Politicians have decided that since it's worked for the UK for so many years, it would be good for tourism and distract the public so they can get on with the business of governing. Much to his chagrin, Pippin is forced to move in to Versailles and go through with a coronation. Meanwhile, his bohemian daughter Clotilde has taken up with a Tod, young American tourist, heir to a vast chicken-farming fortune.
Pippin hates the role instantly and is desperate to get out of the drafty palace and its hangers-on, and back to his beloved telescope. He finds solace and advice from some colorful side characters -- his uncle Charles, an antique dealer of dubious morals; and Sister Hyacinthe, his wife's old schoolmate, a former chorus girl who took the veil after retirement. He also finds comfort and insight from young Tod, who makes a mean Martini and is terribly insightful for one so young.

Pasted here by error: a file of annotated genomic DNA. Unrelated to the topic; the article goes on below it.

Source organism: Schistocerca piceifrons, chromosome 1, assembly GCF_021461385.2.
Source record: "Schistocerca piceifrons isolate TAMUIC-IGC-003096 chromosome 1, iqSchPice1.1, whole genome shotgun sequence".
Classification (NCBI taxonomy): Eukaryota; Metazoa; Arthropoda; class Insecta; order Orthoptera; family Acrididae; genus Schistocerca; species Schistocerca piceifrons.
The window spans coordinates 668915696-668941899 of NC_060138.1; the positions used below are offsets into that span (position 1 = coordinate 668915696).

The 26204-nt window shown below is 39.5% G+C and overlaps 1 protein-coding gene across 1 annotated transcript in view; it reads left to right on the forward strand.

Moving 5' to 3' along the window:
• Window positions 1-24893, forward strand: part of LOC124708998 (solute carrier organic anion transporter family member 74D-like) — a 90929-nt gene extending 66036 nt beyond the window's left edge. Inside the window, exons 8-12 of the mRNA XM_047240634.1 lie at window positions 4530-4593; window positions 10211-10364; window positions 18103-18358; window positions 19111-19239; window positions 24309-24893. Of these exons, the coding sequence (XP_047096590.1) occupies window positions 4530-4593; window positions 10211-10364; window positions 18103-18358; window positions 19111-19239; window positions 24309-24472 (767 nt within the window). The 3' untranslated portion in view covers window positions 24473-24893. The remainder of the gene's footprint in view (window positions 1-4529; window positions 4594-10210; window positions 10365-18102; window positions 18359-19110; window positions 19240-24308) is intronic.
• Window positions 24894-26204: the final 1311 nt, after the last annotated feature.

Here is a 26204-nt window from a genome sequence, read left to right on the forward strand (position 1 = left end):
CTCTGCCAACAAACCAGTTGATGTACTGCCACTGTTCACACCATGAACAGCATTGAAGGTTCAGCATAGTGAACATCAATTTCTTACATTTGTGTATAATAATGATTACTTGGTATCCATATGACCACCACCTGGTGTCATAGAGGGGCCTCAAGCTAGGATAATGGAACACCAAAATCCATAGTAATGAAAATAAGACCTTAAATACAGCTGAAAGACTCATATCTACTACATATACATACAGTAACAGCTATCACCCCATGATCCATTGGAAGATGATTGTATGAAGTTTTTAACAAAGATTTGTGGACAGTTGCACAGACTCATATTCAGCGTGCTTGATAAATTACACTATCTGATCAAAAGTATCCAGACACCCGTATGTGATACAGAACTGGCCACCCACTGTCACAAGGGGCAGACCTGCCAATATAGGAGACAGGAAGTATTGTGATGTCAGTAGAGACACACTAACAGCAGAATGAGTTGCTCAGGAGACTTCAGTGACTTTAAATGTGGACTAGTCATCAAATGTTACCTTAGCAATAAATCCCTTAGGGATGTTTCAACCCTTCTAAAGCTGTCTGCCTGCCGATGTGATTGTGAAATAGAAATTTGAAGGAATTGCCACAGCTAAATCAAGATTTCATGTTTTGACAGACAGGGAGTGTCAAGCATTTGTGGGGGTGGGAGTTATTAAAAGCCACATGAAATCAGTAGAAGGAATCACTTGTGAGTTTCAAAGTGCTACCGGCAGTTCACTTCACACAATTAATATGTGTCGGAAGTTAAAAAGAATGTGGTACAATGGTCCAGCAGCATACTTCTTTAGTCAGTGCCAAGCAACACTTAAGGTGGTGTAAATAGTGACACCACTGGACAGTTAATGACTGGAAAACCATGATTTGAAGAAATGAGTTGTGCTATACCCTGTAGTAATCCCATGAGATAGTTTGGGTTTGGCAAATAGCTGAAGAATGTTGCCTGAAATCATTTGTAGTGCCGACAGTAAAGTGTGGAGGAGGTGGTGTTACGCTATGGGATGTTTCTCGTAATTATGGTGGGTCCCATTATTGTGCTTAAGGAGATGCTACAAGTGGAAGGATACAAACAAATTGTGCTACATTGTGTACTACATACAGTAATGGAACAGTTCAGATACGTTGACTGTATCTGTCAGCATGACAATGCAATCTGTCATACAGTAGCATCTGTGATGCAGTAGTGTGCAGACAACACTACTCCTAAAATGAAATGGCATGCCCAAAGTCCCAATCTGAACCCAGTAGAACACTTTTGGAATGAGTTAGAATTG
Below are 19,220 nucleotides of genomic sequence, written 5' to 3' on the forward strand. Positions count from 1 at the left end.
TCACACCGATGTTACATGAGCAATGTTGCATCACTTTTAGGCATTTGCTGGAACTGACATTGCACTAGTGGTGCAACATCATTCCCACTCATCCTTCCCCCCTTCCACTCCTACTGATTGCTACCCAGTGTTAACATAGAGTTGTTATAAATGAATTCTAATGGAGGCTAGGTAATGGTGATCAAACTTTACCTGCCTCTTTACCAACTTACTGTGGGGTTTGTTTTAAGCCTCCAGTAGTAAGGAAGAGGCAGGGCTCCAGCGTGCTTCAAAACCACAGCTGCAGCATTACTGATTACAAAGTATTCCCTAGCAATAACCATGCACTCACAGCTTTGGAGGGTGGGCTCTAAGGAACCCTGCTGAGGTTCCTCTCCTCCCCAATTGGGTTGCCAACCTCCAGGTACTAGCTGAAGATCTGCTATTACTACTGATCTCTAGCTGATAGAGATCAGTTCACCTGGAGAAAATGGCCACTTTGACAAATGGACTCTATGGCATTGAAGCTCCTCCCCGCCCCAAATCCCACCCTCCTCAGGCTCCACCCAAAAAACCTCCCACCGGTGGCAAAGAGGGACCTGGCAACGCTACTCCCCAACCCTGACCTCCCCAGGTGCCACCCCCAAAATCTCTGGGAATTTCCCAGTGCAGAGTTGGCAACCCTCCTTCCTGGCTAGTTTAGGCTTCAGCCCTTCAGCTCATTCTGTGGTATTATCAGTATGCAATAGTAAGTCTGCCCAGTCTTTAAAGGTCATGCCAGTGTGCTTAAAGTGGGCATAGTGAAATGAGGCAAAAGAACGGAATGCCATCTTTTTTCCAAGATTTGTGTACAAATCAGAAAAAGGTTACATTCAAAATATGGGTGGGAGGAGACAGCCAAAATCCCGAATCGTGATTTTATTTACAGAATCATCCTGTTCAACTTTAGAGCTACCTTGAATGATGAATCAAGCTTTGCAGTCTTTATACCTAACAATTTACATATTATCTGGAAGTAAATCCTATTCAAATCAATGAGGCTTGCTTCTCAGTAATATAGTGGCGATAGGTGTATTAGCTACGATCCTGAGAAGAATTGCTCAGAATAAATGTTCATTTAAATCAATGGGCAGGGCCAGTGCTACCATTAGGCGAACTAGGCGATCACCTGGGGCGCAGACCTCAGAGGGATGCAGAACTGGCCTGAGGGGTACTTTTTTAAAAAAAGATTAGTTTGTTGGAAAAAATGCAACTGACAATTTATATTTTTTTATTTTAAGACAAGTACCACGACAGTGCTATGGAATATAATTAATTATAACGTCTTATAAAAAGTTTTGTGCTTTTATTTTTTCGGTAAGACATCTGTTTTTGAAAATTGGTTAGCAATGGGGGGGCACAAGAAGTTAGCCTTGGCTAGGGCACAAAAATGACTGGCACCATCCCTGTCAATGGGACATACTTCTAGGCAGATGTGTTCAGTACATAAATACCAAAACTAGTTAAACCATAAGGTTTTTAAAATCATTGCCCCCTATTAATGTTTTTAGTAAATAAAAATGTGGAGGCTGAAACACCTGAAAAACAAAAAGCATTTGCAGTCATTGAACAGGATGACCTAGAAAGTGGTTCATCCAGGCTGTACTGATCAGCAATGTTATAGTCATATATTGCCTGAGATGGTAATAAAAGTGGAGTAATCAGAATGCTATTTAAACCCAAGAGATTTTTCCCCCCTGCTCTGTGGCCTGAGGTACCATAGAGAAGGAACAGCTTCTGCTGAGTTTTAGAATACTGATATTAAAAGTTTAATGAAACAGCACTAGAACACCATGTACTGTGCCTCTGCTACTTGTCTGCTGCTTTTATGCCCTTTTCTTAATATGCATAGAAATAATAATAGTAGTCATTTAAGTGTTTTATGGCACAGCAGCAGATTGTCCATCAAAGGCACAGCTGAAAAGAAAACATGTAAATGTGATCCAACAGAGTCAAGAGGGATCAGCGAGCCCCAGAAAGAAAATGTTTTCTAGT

This was a pleasant diversion, though there was more politics that I really wanted right now. I enjoyed the characters and there were some amusing bits, but the plot's not terribly strong. I finished it only a week ago and I've already forgotten the ending. I'm not terribly surprised that this one isn't as popular as the other Steinbeck novellas, it seems sort of dated.